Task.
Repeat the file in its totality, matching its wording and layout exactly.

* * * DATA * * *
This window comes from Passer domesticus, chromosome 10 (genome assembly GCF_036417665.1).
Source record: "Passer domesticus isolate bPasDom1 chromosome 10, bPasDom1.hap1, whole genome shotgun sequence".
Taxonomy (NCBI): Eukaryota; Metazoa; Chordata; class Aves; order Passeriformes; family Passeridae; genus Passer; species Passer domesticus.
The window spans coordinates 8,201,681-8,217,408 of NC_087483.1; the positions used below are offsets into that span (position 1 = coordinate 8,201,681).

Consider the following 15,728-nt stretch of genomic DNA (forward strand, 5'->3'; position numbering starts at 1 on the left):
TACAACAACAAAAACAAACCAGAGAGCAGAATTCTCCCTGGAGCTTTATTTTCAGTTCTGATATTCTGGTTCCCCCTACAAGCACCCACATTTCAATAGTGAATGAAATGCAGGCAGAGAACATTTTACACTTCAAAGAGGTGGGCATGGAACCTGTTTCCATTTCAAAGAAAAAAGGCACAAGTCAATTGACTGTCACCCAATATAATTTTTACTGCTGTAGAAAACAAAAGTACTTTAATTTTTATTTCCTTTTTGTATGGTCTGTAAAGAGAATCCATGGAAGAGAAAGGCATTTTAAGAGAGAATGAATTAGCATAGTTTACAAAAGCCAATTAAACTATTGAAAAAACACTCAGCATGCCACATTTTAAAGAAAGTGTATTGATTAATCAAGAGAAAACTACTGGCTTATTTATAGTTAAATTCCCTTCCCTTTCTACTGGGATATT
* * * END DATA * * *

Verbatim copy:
This window comes from Passer domesticus, chromosome 10 (genome assembly GCF_036417665.1).
Source record: "Passer domesticus isolate bPasDom1 chromosome 10, bPasDom1.hap1, whole genome shotgun sequence".
Taxonomy (NCBI): Eukaryota; Metazoa; Chordata; class Aves; order Passeriformes; family Passeridae; genus Passer; species Passer domesticus.
The window spans coordinates 8,201,681-8,217,408 of NC_087483.1; the positions used below are offsets into that span (position 1 = coordinate 8,201,681).

Consider the following 15,728-nt stretch of genomic DNA (forward strand, 5'->3'; position numbering starts at 1 on the left):
TACAACAACAAAAACAAACCAGAGAGCAGAATTCTCCCTGGAGCTTTATTTTCAGTTCTGATATTCTGGTTCCCCCTACAAGCACCCACATTTCAATAGTGAATGAAATGCAGGCAGAGAACATTTTACACTTCAAAGAGGTGGGCATGGAACCTGTTTCCATTTCAAAGAAAAAAGGCACAAGTCAATTGACTGTCACCCAATATAATTTTTACTGCTGTAGAAAACAAAAGTACTTTAATTTTTATTTCCTTTTTGTATGGTCTGTAAAGAGAATCCATGGAAGAGAAAGGCATTTTAAGAGAGAATGAATTAGCATAGTTTACAAAAGCCAATTAAACTATTGAAAAAACACTCAGCATGCCACATTTTAAAGAAAGTGTATTGATTAATCAAGAGAAAACTACTGGCTTATTTATAGTTAAATTCCCTTCCCTTTCTACTGGGATATT